Spring Forward???? Fall Back??? Daylight Saving Time…Here To Stay

By  | November 2, 2018 | Filed under: Interesting Facts, News

Image result for double daylight savings timeOn Sunday, most Americans will wake up only to realize they’ve lost an hour of their weekend to daylight saving time, hey everything comes with a cost…. the price we pay for eight months of well-lit evenings.

Unless you live in Arizona or Hawaii, who say….”We don’t need no stinkin daylight saving time”.  These states don’t observe daylight saving, you’re probably used to this routine by now. But the history of daylight saving time has been anything but peaceful, from its first wartime introduction to its ongoing controversy today.

Ben Franklin gets credit for thinking up the idea of daylight saving time, albeit with his trademark wit. As ambassador to Paris, Franklin wrote a letter to the Journal of Paris in 1784 of his “discovery” that the sun gives light as soon as it rises, and needling Parisians for their night-owl, candle-burning ways.

In 1916, with World War I ratcheting up, Germany put itself on daylight saving time to save energy for the war effort. Britain followed a month later. Image result for double daylight savings time

When the United States got involved in the war in 1918, they too instituted daylight saving time. President Woodrow Wilson even wanted to keep the new system after the war ended. But at the time, the country was mostly rural. Farmers hated the time change, because their jobs were dependent on the sun, and daylight saving time put them out of sync with the city people who sold them goods and bought their products. Congress repealed daylight saving time, Wilson vetoed the repeal, and Congress promptly  overrode his veto, a fairly rare occurrence.

When World War II hit, daylight saving time returned… again to save energy for the war effort. The U.S. instituted daylight saving time less than a month after the Japanese attack on Pearl Harbor… with America’s increasingly industrialized population did not like losing their post-work daylight after the war ended. So when the national law requiring the time switch was repealed, some towns stuck with daylight saving.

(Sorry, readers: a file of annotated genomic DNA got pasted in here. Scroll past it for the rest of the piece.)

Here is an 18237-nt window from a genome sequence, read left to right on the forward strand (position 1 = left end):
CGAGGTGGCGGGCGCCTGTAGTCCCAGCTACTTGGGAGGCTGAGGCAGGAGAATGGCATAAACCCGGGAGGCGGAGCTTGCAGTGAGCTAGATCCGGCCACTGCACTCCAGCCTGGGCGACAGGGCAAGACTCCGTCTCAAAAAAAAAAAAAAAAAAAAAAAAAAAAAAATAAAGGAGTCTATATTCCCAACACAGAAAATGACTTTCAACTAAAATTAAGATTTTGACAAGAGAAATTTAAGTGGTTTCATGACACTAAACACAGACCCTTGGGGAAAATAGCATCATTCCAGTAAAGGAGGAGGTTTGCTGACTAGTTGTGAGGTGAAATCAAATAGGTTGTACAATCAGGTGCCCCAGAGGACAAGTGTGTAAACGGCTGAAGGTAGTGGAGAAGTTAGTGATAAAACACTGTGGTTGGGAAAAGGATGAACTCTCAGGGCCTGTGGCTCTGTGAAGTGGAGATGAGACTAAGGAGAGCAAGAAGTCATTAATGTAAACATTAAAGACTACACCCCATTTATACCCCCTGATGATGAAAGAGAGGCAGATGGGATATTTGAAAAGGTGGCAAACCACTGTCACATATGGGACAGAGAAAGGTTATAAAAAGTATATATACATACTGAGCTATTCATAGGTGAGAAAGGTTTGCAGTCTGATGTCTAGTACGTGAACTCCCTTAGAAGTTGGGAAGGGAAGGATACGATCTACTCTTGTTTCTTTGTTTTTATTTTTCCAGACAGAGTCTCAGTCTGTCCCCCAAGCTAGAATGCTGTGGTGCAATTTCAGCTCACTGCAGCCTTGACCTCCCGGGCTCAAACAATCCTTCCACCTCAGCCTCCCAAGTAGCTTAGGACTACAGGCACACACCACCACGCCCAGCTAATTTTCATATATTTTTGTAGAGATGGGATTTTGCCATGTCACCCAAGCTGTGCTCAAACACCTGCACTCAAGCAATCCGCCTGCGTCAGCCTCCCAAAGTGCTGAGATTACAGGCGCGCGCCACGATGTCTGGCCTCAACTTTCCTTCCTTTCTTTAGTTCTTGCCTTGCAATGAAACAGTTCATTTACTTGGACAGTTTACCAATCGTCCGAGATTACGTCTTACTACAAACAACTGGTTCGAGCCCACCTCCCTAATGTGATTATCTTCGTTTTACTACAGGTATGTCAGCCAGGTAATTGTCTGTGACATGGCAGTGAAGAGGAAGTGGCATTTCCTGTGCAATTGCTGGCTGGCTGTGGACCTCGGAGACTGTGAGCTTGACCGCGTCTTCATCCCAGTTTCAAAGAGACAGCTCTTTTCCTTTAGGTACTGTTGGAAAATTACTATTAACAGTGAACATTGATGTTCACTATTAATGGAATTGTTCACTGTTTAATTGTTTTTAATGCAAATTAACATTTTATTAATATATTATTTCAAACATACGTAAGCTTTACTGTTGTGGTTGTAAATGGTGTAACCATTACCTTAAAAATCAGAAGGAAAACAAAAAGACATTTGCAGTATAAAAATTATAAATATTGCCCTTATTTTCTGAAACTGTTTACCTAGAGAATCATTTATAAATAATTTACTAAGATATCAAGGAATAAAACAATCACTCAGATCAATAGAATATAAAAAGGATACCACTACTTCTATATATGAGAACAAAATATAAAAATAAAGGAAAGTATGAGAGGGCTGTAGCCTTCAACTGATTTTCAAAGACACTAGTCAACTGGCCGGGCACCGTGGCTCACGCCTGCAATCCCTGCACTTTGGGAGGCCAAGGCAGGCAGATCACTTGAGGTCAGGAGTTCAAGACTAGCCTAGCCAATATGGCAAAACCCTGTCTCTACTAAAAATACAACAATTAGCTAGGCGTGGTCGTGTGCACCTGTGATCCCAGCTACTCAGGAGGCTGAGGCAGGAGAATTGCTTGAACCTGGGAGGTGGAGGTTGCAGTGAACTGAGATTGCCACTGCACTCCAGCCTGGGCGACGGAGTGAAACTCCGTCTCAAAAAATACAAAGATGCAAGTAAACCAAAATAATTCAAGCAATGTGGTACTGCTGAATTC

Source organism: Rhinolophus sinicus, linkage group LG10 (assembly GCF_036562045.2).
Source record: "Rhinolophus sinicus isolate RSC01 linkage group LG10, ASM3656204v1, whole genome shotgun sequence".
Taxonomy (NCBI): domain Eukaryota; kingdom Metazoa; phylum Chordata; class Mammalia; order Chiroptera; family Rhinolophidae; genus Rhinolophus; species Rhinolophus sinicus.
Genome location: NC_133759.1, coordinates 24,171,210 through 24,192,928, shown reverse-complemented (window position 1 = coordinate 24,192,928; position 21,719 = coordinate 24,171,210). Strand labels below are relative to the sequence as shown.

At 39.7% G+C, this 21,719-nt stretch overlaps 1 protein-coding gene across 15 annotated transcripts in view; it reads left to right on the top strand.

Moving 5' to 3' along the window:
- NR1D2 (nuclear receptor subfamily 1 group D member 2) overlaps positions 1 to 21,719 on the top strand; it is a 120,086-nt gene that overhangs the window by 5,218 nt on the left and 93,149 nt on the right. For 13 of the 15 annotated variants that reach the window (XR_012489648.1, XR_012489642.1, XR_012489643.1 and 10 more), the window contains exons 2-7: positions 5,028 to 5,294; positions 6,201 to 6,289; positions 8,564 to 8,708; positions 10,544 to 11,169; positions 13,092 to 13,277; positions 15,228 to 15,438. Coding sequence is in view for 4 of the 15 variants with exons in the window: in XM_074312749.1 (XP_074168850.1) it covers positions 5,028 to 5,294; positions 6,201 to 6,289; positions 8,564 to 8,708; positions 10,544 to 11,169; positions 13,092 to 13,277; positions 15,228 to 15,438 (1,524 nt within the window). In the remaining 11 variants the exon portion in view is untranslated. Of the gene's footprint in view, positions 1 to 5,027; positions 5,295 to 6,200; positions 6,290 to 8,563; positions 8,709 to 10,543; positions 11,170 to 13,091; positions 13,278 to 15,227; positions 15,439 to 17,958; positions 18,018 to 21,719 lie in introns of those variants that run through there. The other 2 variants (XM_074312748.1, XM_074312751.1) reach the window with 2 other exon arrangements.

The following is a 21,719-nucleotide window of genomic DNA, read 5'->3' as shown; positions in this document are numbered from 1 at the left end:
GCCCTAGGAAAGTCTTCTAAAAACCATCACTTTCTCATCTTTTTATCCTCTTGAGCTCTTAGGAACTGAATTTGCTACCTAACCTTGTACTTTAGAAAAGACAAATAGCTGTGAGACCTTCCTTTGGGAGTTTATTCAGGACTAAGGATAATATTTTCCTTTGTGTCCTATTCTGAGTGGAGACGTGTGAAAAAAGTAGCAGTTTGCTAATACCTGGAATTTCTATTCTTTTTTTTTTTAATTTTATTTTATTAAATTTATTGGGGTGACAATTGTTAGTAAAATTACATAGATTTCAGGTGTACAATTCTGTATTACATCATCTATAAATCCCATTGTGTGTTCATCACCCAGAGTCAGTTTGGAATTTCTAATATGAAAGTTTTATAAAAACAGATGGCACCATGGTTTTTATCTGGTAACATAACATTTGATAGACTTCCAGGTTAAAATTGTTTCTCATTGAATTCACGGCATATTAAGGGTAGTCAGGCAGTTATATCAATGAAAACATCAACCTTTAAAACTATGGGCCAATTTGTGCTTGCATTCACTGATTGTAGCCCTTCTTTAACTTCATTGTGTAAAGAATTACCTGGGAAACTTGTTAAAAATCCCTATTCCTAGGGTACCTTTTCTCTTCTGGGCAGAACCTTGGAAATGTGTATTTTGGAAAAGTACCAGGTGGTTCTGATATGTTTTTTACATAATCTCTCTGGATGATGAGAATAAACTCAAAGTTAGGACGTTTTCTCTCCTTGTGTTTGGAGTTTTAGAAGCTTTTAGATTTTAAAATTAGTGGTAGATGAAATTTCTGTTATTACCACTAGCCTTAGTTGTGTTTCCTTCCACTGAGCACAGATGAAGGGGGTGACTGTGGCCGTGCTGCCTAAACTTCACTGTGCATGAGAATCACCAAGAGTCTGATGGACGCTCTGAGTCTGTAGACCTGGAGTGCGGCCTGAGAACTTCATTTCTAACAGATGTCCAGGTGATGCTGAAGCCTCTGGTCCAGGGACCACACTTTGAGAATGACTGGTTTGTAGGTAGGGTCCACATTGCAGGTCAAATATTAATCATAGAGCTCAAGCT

It was chaos. A trip from one town to the next could take riders through many different time changes.  At one point, the Twin Cities of Minneapolis and St. Paul were on different clocks, creating confusion for workers who lived in one city and commuted to the other.

Image result for fall back daylight saving timeThis every-town-for-itself system couldn’t last long. In 1966, Congress passed the Uniform Time act of 1966, specifying that states didn’t have to get on the daylight saving bandwagon, but that if they did, the whole state had to comply. And the federal government would determine the days of “springing forward” and “falling back,” the law stated, eliminating the problem of towns and cities setting their own daylight saving dates.

Since that time, Congress has expanded the length of daylight saving time three times, once in the 1970s during the country’s energy crisis, once in the 1980s, when April got brought under the daylight saving umbrella, and finally in 2007. Today, daylight saving time encompasses March into November.

So sorry for your loss this Sunday….but hey you will get that hour back in the spring.

source:  LiveScience

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